What We Know and How We Use It

Posted on July 20th, 2010 at 11:05 am by lmoulton

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Two weeks ago the Boston KM Forum held a breakfast forum to discuss the topic, Mis-spent Knowledge: Lessons Learned from Disasters. The theme was prompted by the BP Gulf of Mexico deep well event that continues after more than 80 days. You can check out the meeting notice to see more commentary surrounding the choice of the topic.

The meeting was one of the best morning round-tables in the past couple of years and I want to share some of the discussion outcomes. Attendees, about ten of us, took turns sharing a workplace situation or incident that involved making a decision whether to share some knowledge we held. Each participant related an anecdote about a choice made to share knowledge or not, the reasons for the choice and the resulting outcome. Because we routinely emphasize knowledge sharing behaviors and practices, and the need for workers to collaborate in organizations, we thought this format would help us better understand sharing behaviors and decision-making.

Among the knowledge sharing opportunities that our members spoke about were:
•    Revealing to executive management the certainty of failure (with reasons) of a multi-million dollar IT project in a major consulting firm.
•    Pointing out to leadership the flaws in methodology and staffing for a large scale information architecture design effort.
•    In a service operation, unauthorized sharing of methods and practices with other groups not specifically tasked to execute them.
•    Asserting knowledge about poor practices related to project management and taking a minority position regarding methods on a team.
•    Revealing, without authorization, decisions management was making regarding unit operations that would put the unit work in a weakened and compromised business position.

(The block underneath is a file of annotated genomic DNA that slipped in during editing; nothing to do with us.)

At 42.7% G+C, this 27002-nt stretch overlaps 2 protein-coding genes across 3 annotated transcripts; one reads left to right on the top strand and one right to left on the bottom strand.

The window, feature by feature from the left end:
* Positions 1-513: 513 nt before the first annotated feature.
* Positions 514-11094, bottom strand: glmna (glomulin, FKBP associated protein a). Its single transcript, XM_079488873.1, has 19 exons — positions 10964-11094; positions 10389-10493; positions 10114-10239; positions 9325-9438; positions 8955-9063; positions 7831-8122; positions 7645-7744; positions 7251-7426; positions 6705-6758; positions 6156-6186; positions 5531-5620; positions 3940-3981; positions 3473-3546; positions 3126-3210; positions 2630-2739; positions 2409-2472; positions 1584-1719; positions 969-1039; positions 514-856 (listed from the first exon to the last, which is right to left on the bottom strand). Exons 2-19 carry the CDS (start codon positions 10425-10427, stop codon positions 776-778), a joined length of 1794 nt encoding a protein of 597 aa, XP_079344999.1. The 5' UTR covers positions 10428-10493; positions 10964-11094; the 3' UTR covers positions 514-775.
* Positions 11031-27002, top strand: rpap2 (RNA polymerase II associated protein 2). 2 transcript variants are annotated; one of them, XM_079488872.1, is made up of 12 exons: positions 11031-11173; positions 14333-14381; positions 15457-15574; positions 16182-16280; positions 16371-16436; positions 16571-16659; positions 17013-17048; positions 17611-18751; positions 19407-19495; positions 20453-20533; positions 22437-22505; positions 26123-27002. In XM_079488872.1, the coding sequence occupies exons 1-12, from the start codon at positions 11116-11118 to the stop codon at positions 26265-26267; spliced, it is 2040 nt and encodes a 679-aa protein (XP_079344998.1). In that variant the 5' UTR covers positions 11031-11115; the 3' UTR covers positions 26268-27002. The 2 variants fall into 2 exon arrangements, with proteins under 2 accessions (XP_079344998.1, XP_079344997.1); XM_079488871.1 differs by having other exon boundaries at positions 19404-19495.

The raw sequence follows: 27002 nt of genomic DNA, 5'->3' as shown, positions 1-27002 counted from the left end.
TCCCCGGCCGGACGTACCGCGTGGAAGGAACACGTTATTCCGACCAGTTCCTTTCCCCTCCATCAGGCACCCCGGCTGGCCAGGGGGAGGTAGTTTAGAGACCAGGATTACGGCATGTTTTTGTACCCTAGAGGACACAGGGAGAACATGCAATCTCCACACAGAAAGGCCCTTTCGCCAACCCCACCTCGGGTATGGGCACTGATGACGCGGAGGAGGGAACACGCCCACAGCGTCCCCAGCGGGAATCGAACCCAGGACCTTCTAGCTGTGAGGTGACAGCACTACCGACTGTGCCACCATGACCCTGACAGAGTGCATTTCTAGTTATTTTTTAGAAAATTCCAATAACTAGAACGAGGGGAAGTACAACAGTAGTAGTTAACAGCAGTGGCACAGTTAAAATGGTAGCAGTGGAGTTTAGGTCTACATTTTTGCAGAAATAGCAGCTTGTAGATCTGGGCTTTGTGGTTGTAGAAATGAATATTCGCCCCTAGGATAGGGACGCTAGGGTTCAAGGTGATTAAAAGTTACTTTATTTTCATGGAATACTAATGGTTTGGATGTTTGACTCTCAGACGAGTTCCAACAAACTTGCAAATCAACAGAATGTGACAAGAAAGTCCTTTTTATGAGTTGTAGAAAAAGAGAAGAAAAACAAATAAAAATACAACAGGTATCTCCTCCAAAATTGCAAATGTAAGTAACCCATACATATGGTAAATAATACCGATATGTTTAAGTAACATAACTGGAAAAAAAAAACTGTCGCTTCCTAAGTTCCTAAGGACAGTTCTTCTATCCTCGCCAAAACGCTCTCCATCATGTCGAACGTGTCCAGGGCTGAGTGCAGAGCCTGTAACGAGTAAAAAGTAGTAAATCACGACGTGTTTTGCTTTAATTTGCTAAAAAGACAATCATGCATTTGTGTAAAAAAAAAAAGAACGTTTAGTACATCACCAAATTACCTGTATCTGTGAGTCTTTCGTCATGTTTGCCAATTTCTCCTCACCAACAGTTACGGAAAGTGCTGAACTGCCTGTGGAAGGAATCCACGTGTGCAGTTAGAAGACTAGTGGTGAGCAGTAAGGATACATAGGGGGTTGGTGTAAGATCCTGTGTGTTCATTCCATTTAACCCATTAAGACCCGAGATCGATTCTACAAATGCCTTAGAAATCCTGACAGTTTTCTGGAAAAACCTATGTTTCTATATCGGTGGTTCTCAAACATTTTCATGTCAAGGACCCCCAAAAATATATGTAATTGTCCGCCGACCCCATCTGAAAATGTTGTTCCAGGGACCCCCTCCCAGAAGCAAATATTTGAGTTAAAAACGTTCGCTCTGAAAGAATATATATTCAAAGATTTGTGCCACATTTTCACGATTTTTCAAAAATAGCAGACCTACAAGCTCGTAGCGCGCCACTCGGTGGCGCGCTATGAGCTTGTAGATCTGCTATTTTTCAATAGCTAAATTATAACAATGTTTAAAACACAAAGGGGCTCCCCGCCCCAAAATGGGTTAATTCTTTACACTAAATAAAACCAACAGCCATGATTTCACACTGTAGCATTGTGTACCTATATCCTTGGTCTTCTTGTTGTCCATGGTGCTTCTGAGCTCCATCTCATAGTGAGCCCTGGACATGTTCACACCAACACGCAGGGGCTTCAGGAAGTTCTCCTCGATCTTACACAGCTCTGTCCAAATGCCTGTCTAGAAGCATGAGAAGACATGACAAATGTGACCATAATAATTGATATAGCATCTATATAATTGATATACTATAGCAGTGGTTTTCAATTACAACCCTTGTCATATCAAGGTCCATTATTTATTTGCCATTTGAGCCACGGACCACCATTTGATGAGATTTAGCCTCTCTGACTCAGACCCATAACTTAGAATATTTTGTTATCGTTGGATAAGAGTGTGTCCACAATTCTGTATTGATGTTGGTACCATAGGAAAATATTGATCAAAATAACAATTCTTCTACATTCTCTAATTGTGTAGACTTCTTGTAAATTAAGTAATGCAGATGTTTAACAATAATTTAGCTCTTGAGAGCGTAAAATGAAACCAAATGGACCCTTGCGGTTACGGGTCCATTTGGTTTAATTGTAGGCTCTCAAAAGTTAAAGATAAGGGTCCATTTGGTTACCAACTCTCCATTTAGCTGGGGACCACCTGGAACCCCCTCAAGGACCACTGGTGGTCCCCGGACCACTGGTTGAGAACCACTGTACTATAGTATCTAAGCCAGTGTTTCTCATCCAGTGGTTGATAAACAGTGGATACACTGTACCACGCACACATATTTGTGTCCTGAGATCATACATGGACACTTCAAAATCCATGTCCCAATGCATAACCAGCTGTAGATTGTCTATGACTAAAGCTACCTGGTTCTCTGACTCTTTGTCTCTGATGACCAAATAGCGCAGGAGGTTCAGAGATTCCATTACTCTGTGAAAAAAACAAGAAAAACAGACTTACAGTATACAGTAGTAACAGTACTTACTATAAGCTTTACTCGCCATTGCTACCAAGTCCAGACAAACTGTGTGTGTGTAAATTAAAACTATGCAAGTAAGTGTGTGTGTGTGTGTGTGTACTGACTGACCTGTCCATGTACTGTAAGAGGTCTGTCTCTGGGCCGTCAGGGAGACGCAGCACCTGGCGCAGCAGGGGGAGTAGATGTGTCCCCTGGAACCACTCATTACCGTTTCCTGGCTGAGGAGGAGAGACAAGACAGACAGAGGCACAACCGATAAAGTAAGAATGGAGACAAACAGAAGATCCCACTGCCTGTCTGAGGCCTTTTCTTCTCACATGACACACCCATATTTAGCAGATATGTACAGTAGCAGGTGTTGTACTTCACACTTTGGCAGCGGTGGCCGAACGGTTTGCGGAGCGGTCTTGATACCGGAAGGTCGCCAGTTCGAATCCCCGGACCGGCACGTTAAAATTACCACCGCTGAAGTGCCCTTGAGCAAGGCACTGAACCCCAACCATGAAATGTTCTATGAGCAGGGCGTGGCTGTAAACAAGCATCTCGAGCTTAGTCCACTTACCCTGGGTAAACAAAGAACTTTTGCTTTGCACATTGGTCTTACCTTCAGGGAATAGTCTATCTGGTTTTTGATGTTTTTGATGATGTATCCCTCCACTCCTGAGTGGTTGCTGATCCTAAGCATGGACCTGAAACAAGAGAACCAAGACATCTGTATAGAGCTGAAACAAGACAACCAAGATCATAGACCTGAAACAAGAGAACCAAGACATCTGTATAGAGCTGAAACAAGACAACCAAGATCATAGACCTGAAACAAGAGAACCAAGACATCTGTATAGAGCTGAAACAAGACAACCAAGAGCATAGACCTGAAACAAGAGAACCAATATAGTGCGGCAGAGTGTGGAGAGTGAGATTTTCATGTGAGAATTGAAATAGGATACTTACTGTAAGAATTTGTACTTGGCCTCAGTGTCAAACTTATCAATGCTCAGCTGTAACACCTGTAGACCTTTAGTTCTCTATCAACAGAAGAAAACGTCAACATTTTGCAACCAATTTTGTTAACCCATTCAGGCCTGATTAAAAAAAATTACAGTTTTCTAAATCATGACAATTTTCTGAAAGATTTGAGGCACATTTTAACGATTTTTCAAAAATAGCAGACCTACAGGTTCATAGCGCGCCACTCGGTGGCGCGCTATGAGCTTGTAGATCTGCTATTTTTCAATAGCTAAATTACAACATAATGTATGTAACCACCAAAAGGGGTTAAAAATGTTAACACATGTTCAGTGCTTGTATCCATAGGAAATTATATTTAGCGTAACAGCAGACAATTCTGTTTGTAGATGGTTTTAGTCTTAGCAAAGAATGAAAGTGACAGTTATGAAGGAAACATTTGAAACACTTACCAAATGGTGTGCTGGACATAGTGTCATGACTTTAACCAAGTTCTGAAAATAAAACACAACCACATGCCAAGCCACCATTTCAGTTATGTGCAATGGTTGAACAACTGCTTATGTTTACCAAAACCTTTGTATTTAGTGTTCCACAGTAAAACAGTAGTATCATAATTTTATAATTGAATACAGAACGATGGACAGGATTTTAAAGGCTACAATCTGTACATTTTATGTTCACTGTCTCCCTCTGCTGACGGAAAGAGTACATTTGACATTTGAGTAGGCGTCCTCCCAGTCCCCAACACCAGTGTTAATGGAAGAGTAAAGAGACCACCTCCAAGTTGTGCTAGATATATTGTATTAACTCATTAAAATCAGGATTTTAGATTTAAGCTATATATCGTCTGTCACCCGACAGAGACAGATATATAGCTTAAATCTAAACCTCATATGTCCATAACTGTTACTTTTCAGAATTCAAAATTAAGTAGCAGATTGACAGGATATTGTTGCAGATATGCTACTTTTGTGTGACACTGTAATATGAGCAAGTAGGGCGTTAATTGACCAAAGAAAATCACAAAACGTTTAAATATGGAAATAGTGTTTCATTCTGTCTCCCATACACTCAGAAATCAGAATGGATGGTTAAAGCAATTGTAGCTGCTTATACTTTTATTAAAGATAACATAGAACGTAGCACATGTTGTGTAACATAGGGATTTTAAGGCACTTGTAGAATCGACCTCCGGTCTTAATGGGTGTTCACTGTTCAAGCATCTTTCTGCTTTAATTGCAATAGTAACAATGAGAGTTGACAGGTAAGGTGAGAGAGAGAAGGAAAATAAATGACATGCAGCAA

•    Exposing evidence of intra-agency collaboration to suppress politically inconvenient information that rightly should have been in the public domain.
•    Balancing knowledge about negative individual performance and behaviors that could undermine the operations of the company with clients and partners, with personal responsibility to ensure best practices for clients.
•    Revealing a flaw in computing software to government authorities that had the potential for catastrophic industrial breakdowns across major institutions, national and international.

A reader might look at any of these brief descriptions and make a personal call on the “correct” course of action. Wouldn’t we all like to believe that we will always make a choice that is morally and ethically sound? We have seen interviews with people staffing the Deepwater Horizon, describing mechanical and operational hazards that they observed, some of whom claimed to share their knowledge with someone in higher authority. We also believe we know what the outcome was because critical knowledge was then deliberately suppressed or was not taken seriously.